Geeks With Blogs
Kyle Burns

At my current position, I’ve been doing quite a bit of Silverlight development and have also been working with TFS2010 build services to enable continuous integration.  One of the critical pieces of a successful continuous build setup (and also one of the benefits of having one) is that the build system should be able to “get latest” against the source repository and immediately build with no errors.  This can break down both in an automated build scenario and a “new guy” scenario when the solution has external dependencies that may not be present in the build environment.

The method that I use to address the dependency issue is to store all of the binaries upon which my solution depends in a folder under the solution root called “Reference Items”.  I keep this folder as part of the solution and check all of the binaries into source control so when I get the latest version of the solution from source control all of the binaries are downloaded to my machine as well and gets me closer to the ideal where a new developer installs the development IDE, get latest and can immediately build and run unit tests before jumping into coding the feature of the day.

This all sounds pretty good (and it is), but a little while back I ran into one of those little hiccups that requires a little manual intervention.  The issue that I ran into is that with Silverlight (at least version 4), the behavior of the “Add Reference” command when adding reference to a DLL that is present in the GAC is to omit the HintPath element that it includes with regular .Net projects, so even if the DLL is setting in the Reference Items folder and downloaded to the build machine it cannot be found at compile time and the build will fail.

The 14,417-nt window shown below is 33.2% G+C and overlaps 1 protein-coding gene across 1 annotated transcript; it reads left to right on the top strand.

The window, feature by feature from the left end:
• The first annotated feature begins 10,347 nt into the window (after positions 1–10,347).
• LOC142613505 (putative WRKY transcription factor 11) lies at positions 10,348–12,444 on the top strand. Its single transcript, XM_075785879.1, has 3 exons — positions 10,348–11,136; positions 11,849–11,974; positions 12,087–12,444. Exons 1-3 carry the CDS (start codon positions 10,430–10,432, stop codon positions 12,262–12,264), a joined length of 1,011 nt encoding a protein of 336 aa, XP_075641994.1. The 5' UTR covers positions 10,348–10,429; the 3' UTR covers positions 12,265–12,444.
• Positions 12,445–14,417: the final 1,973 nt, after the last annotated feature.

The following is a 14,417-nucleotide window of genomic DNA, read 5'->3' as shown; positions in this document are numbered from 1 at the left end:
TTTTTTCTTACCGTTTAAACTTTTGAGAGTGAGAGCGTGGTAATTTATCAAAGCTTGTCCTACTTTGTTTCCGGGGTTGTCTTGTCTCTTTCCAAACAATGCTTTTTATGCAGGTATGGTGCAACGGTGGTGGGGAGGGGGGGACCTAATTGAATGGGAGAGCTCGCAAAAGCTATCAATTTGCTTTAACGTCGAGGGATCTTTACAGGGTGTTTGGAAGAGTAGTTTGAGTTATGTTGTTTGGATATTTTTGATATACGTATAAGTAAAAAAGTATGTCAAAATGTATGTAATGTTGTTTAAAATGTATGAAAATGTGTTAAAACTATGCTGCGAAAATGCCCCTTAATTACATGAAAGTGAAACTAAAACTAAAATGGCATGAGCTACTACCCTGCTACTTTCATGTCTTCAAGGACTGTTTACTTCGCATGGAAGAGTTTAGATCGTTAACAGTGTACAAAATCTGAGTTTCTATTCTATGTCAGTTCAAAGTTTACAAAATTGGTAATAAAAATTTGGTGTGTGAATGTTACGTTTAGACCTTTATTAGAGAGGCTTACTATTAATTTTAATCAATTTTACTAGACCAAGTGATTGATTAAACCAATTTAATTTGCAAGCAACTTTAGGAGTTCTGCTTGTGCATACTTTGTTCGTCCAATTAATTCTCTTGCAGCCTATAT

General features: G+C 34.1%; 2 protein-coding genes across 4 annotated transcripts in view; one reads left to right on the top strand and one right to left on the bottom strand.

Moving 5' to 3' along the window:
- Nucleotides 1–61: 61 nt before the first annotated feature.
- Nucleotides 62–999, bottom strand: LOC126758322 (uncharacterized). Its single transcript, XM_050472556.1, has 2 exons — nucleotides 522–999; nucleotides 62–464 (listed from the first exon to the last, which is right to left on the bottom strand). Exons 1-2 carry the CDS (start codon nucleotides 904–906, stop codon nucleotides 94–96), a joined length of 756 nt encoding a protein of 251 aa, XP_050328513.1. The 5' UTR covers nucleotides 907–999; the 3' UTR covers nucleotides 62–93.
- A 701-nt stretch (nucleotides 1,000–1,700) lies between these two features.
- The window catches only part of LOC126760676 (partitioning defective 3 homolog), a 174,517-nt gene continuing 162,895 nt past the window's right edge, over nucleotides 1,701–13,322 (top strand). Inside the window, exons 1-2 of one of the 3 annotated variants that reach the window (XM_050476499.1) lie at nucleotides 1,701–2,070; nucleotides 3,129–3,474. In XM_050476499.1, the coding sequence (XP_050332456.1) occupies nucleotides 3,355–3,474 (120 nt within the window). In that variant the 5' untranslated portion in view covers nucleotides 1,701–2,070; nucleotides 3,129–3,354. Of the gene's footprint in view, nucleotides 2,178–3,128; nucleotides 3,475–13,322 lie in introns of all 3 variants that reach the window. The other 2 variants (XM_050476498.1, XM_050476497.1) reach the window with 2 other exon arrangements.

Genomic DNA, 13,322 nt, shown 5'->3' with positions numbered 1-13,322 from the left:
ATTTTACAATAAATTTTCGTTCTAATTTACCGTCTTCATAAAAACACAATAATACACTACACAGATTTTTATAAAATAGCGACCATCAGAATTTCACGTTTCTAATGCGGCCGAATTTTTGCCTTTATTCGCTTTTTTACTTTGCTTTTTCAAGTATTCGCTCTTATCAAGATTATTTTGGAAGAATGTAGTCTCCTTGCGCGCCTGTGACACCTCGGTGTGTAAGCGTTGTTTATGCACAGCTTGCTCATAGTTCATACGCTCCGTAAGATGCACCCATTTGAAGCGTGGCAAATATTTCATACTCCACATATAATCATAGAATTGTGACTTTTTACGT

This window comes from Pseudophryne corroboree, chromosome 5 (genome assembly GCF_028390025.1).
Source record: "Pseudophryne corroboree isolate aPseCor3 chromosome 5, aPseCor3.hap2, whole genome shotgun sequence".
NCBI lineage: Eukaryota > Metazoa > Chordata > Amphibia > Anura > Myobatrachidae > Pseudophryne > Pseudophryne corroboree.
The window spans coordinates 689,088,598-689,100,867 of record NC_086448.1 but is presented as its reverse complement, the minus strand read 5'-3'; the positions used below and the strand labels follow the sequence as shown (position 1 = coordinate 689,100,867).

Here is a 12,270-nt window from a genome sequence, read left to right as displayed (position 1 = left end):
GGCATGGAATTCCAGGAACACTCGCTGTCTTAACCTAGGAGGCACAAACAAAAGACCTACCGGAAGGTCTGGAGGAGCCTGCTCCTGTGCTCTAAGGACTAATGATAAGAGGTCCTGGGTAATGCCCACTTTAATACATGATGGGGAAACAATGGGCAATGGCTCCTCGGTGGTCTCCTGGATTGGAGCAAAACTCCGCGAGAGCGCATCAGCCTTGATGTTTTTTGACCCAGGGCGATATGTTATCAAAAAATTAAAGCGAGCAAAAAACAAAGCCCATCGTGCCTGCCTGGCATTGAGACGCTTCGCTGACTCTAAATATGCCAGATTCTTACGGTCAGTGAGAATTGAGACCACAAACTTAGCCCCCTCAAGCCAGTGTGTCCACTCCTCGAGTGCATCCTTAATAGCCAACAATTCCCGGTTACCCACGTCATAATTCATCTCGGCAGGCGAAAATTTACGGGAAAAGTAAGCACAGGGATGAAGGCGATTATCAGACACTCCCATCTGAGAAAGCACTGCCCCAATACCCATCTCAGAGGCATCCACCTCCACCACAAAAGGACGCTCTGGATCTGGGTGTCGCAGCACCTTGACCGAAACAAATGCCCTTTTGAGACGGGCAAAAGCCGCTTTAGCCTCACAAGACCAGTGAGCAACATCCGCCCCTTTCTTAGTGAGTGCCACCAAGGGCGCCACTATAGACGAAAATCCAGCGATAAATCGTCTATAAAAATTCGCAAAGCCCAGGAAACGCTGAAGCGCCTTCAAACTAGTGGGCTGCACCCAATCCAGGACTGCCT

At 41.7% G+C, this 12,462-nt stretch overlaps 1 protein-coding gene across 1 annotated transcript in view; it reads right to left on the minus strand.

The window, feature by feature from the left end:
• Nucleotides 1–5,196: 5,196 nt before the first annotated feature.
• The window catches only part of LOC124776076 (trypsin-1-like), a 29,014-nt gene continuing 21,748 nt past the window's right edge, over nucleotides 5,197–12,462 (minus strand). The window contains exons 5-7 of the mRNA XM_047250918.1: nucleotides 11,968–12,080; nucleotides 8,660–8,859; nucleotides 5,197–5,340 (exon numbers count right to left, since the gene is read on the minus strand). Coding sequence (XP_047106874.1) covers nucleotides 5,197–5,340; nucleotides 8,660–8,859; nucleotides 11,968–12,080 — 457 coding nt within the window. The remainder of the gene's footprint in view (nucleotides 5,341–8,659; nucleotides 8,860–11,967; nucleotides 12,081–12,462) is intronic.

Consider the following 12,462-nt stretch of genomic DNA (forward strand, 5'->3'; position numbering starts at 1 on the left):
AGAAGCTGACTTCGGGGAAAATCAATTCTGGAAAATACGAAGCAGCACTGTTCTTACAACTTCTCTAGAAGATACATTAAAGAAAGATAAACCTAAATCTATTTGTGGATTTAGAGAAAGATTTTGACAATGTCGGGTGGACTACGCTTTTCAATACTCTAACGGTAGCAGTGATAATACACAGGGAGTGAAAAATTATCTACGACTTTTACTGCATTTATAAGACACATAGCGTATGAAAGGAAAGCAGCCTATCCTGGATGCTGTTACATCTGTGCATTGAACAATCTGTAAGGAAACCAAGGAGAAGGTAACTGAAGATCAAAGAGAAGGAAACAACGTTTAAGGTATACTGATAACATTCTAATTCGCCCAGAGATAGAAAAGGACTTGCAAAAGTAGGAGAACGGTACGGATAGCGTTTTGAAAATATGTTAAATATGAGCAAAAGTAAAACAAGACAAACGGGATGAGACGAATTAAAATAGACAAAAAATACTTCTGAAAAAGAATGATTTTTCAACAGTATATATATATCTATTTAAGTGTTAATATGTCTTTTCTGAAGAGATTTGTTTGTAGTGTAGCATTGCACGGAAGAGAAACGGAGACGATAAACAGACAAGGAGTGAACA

To work around this behavior, you need to be comfortable editing the XML project files generated by Visual Studio (in my case this is typically a .csproj file).  Simply open the project file in your favorite text editor, find the Reference element that refers to the component, and modify the XML to include the HintPath.  Here’s a before and after example of the component that ultimately led me to the investigation behind this post:

Before:
<Reference Include="Telerik.Windows.Controls, Version=2011.2.920.1040, Culture=neutral, PublicKeyToken=5803cfa389c90ce7, processorArchitecture=MSIL" />

After:
<Reference Include="Telerik.Windows.Controls, Version=2011.2.920.1040, Culture=neutral, PublicKeyToken=5803cfa389c90ce7, processorArchitecture=MSIL">
      <HintPath>..\Reference Items\Telerik.Windows.Controls.dll</HintPath>
    </Reference>

Posted on Thursday, November 10, 2011 8:34 AM | Back to top


Comments on this post: Build Dependencies and Silverlight 4

# Silverlight Developer India
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The Silverlight4 Review is very nice and more sharable.
Left by Silverlight Development on Nov 19, 2011 8:01 AM

# Silverlight Development
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The Dependencies and the Silverlight 4 reviews and coding are very helpful and useful for developers and I interested in the Post.
Left by Silverlight Developer on Nov 25, 2011 1:05 AM

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